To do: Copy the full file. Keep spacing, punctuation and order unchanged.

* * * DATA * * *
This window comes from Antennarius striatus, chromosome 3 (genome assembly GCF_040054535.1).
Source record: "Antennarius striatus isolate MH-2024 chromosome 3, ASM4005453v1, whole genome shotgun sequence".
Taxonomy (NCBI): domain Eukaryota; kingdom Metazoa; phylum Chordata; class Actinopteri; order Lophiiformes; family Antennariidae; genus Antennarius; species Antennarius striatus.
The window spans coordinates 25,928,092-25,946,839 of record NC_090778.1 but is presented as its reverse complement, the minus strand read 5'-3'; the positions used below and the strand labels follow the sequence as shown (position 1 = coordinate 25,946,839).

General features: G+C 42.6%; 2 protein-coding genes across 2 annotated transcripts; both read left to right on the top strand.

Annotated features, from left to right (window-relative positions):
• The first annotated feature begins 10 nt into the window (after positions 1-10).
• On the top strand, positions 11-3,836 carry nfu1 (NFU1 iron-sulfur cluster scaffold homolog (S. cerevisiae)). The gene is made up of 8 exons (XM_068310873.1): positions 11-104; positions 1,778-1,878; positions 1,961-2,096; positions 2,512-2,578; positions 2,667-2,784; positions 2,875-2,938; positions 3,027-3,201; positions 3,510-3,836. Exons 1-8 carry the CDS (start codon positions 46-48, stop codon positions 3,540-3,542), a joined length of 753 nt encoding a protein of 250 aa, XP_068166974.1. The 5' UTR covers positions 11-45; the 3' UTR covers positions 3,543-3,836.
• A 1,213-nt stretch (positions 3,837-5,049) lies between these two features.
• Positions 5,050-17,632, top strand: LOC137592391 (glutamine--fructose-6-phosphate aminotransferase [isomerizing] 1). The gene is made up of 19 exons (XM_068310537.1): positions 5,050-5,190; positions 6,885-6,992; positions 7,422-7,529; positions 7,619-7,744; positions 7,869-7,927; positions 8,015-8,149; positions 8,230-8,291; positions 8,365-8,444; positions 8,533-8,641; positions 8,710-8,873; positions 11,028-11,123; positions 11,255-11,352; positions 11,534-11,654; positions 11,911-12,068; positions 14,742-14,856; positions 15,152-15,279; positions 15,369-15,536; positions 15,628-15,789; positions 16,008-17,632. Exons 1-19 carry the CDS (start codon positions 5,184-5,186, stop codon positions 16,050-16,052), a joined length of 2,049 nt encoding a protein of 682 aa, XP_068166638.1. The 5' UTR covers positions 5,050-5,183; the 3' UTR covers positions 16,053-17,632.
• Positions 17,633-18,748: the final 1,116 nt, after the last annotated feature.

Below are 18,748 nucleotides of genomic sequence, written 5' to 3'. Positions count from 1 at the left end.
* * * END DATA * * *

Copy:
This window comes from Antennarius striatus, chromosome 3 (genome assembly GCF_040054535.1).
Source record: "Antennarius striatus isolate MH-2024 chromosome 3, ASM4005453v1, whole genome shotgun sequence".
Taxonomy (NCBI): domain Eukaryota; kingdom Metazoa; phylum Chordata; class Actinopteri; order Lophiiformes; family Antennariidae; genus Antennarius; species Antennarius striatus.
The window spans coordinates 25,928,092-25,946,839 of record NC_090778.1 but is presented as its reverse complement, the minus strand read 5'-3'; the positions used below and the strand labels follow the sequence as shown (position 1 = coordinate 25,946,839).

General features: G+C 42.6%; 2 protein-coding genes across 2 annotated transcripts; both read left to right on the top strand.

Annotated features, from left to right (window-relative positions):
• The first annotated feature begins 10 nt into the window (after positions 1-10).
• On the top strand, positions 11-3,836 carry nfu1 (NFU1 iron-sulfur cluster scaffold homolog (S. cerevisiae)). The gene is made up of 8 exons (XM_068310873.1): positions 11-104; positions 1,778-1,878; positions 1,961-2,096; positions 2,512-2,578; positions 2,667-2,784; positions 2,875-2,938; positions 3,027-3,201; positions 3,510-3,836. Exons 1-8 carry the CDS (start codon positions 46-48, stop codon positions 3,540-3,542), a joined length of 753 nt encoding a protein of 250 aa, XP_068166974.1. The 5' UTR covers positions 11-45; the 3' UTR covers positions 3,543-3,836.
• A 1,213-nt stretch (positions 3,837-5,049) lies between these two features.
• Positions 5,050-17,632, top strand: LOC137592391 (glutamine--fructose-6-phosphate aminotransferase [isomerizing] 1). The gene is made up of 19 exons (XM_068310537.1): positions 5,050-5,190; positions 6,885-6,992; positions 7,422-7,529; positions 7,619-7,744; positions 7,869-7,927; positions 8,015-8,149; positions 8,230-8,291; positions 8,365-8,444; positions 8,533-8,641; positions 8,710-8,873; positions 11,028-11,123; positions 11,255-11,352; positions 11,534-11,654; positions 11,911-12,068; positions 14,742-14,856; positions 15,152-15,279; positions 15,369-15,536; positions 15,628-15,789; positions 16,008-17,632. Exons 1-19 carry the CDS (start codon positions 5,184-5,186, stop codon positions 16,050-16,052), a joined length of 2,049 nt encoding a protein of 682 aa, XP_068166638.1. The 5' UTR covers positions 5,050-5,183; the 3' UTR covers positions 16,053-17,632.
• Positions 17,633-18,748: the final 1,116 nt, after the last annotated feature.

Below are 18,748 nucleotides of genomic sequence, written 5' to 3'. Positions count from 1 at the left end.